So who knows? I donít want to get dramatic about that. But just put one foot in front of the other foot and behave yourself. And be good to people and respect them, and all the good things. Just be a good guy and the talent will take care of itself.
I think behavior is very important in any form of the arts. And, you show me a great artist and heís got a problem 99 times out of 100, right? So they got to work on that.
They got to work on - because nothing is any good unless you feel good is it, you know, unless youíve got your health.
Thatís why I want Alec Baldwin to lose 25 pounds...because heíll feel better and heíll even be funnier if thatís possible.
How much fun is it to be a thorn in Jackís side?
Elaine Stritch: Oh, the sharper the thorn the deeper it goes, the more I like it. Absolutely. And then itís a better scene.
Conflict is great acting material. You show me two people that are getting along and having a cup of tea, I donít want to watch that on television.
But show me somebody that - well they better have something to say if theyíre going to like each other.
But show me a conflict and Iíll tune in, especially if itís funny. And Tina Fey makes it funny. Fighting is boring unless Tina gets her pen - a hold of it and it takes on a less serious - it, nobody knows what comedy is anyway.
But I can have a rip-roaring fight with Alec Baldwin and the audience are in hysterics. So explain that.
But what a healthy thing to see that the fighting is so ridiculous that itís funny.
So the message could be try getting along maybe. I think if I got along with Alec Baldwin thereíd still be something funny about it.
Funny, ha-ha and funny peculiar.
More episodes in your future on 30 Rock?
Elaine: They have to get my availability. Iím glad you asked that because one thing I really want to do - itís a terrific job for me because I get to shoot in New York. I donít have to go to La-La Land.
So I can stay here at home and I donít have to travel. And thatís attractive. But what I want them to do and what I want Tina to do is to write an episode that includes Nathan Lane and myself.
Because Nathan is my other son who makes me laugh. I mean all Nathan and I do is laugh offstage about the fact heís playing my son but weíve never had an opportunity to get to it.
So I want a good script written about Alec and Nathan, and Tina and myself.
Did you get to sing at all in this episode?
Elaine Stritch: I did a little on the Christmas show. I sang Chestnuts Roasting by an Open Fire.
But itís a fantasy of Alec - of my sonís. He just sees me doing that. I donít really do it. But in essence, the truth is I really do it. And I had a - not an acting problem, but a very interesting challenge as - a little tiny challenge as an actress. I did not sing like I sing. I sang like Alec Baldwinís mother trying to sing.
So I rather like that about myself. Good for you, Elaine, I said when I got off.
What it was like to work with Rock Hudson when he was such a huge star?
Elaine Stritch: Oh great. Not a care in the world did I have, and not a brain in my head did I have either, because I thought it was perfectly acceptable to fall in love with Rock Hudson. And as far as Iím concerned, it was.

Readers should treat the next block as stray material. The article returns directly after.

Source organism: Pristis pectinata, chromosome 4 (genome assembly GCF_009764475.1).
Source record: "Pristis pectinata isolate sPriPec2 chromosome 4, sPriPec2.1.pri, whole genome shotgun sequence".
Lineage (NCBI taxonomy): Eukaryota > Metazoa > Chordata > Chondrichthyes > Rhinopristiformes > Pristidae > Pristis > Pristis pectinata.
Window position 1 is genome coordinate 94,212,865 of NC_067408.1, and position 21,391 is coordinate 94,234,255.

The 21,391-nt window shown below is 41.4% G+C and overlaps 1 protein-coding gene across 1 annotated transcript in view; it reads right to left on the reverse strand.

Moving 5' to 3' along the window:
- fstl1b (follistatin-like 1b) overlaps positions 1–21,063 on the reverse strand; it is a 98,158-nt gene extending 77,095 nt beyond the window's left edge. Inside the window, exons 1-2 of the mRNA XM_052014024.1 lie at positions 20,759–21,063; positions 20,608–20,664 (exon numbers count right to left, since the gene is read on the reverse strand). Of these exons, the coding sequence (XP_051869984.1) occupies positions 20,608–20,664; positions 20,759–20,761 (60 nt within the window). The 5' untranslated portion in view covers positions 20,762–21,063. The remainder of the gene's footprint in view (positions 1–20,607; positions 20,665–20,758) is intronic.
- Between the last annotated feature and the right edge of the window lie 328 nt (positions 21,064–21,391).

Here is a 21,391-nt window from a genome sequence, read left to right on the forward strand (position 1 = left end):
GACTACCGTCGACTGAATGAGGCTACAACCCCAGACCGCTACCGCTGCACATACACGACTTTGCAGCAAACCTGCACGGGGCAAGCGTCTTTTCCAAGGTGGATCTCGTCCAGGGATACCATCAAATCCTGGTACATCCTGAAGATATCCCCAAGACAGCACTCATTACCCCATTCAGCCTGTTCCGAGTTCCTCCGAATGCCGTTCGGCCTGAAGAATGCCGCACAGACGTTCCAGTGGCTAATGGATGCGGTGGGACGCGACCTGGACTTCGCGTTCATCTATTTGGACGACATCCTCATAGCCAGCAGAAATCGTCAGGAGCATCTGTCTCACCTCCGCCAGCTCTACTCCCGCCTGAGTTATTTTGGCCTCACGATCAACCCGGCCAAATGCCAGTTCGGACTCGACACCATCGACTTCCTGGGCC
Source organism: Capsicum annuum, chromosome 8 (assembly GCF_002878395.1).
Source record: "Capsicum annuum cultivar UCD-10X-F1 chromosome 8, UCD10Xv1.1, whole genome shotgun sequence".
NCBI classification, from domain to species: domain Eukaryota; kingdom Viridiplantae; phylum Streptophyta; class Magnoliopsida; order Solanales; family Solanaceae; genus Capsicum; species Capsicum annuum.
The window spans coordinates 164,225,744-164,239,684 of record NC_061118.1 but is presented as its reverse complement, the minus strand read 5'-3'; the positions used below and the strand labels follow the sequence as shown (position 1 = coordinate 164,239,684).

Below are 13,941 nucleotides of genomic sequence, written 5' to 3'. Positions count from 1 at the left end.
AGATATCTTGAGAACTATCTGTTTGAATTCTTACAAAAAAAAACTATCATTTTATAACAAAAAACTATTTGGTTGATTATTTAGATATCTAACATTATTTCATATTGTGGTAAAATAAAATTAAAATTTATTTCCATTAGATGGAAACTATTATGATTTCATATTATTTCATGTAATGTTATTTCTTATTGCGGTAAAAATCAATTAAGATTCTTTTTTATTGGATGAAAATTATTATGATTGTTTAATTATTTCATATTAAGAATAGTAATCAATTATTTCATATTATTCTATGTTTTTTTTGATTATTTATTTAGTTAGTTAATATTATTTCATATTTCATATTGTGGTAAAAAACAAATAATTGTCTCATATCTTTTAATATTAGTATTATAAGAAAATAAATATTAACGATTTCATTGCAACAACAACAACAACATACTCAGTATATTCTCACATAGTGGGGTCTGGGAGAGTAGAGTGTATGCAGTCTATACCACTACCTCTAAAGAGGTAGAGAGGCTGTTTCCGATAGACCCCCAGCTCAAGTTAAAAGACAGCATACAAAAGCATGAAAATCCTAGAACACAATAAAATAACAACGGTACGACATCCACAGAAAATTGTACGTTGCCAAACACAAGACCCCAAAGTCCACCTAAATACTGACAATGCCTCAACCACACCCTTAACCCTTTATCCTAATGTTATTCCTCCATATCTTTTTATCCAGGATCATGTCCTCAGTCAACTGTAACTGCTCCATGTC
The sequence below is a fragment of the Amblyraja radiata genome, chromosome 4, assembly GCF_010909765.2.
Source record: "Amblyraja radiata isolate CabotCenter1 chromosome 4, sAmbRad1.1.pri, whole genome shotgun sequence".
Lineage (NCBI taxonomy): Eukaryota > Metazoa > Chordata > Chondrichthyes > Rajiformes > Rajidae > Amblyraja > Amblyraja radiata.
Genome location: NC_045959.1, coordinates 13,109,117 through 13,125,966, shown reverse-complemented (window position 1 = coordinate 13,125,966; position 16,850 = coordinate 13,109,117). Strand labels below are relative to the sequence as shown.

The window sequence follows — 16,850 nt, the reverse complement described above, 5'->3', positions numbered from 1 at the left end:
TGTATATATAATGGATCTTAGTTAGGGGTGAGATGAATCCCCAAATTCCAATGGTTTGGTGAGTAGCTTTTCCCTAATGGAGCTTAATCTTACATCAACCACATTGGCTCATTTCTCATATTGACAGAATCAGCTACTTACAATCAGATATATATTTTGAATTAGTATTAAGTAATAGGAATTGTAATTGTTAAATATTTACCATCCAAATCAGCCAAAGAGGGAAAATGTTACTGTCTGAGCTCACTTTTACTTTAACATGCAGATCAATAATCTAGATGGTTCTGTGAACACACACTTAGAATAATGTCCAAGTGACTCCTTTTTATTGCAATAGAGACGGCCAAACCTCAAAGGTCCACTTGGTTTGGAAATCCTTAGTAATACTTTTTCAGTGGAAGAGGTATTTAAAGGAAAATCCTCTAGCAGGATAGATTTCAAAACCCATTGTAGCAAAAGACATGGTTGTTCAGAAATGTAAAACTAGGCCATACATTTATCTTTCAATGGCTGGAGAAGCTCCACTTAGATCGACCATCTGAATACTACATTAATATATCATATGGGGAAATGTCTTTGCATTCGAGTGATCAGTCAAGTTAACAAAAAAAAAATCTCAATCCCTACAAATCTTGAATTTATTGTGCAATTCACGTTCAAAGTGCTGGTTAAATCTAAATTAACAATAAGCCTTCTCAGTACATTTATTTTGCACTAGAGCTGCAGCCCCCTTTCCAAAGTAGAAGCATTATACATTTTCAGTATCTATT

You know, what did I know?
He was a huge star and one of the best looking guys that ever lived, and a great kisser. I donít know anything beyond that, but he certainly knew how to kiss you goodnight.
So as far as I knew, he was perfectly all right. And gay meant, you know, a fun evening to me. Thatís all.
I didnít know what gay meant except that it was a fun evening. And so who knew? Who cared and who knew, or who knew and who cared?
Did you ever get to meet Ernest Hemingway?
Elaine Stritch: I met Ernest Hemingway a long, long time ago in the Floridita Restaurant in Cuba.
I went to his house and we got stoned out of our minds, just with alcohol not the hard stuff. The hardest drug I ever took was Dewers, Red Label. But we went to his house and we had the best time. I wish I could remember more of it.
But I did meet Ernest Hemingway.
Thatís one of the joys of being sober. If you have a good fortune in your life and you get to meet people like Ernest Hemingway, youíre there for it. You understand what I mean?
Thatís the best thing about sobriety. For the last 23 years, I know everything that Iíve done - repeat, everything.
That is a good thing.
Elaine Stritch: It is a good thing.
Itís a good thing most of the time. Some of the things I donít even want to remember sober.
What appealed to you about playing Colleen on 30 Rock?
Elaine Stritch: Who wouldnít? First of all, for, well a New York actress - for someone who works in the theater most of the time most of her life, I get to stay home which is something that sounds kind of funny coming from an actress.
But most actresses love to travel and go different places, and blah, blah, blah. I donít. But that has something to do with my age. And Iíd rather stay in New York and to do a series in New York is, you know, made in heaven. Itís great.
Whatís next in your career?
Elaine Stritch: I just got back from a tour. Every once in awhile I do a few nights here and there of Elaine Stritch at Liberty, the one woman show that I do. So I do that occasionally. Thatís about it. Thatís about all Iím doing at the moment.
And I just finished the Christmas 30 Rock, and hopefully Iím going to do more than the Christmas shows. I hope so, because I donít enjoy it.
I really donít enjoy it, but itís very satisfying as far as work is concerned. If I can get a good 30 Rock in me, itís good news.
For me, I mean, because itís the hardest thing in the world to do, is to do a sitcom and to be truly funny in 19 minutes. This is - no, seriously, itís hard stuff to do. So if you accomplish it, itís joyful. Itís really joyful.
So itís nice - I hear the Christmas show is really good, so that makes me so happy I canít tell you.
Is it harder sustaining a live show by yourself?
Elaine Stritch: Oh yes. I mean when I go out and do Elaine Stritch at Liberty, physically itís hard and itís a lot of movement, and a lot of singing and a lot - it taxes you.
But as far as satisfaction is concerned, if I can get through a sitcom I can do anything, anything because I donít care whether actors want to admit it or not. But it is, at the moment, the hardest form of comedy, I think. Thatís my opinion.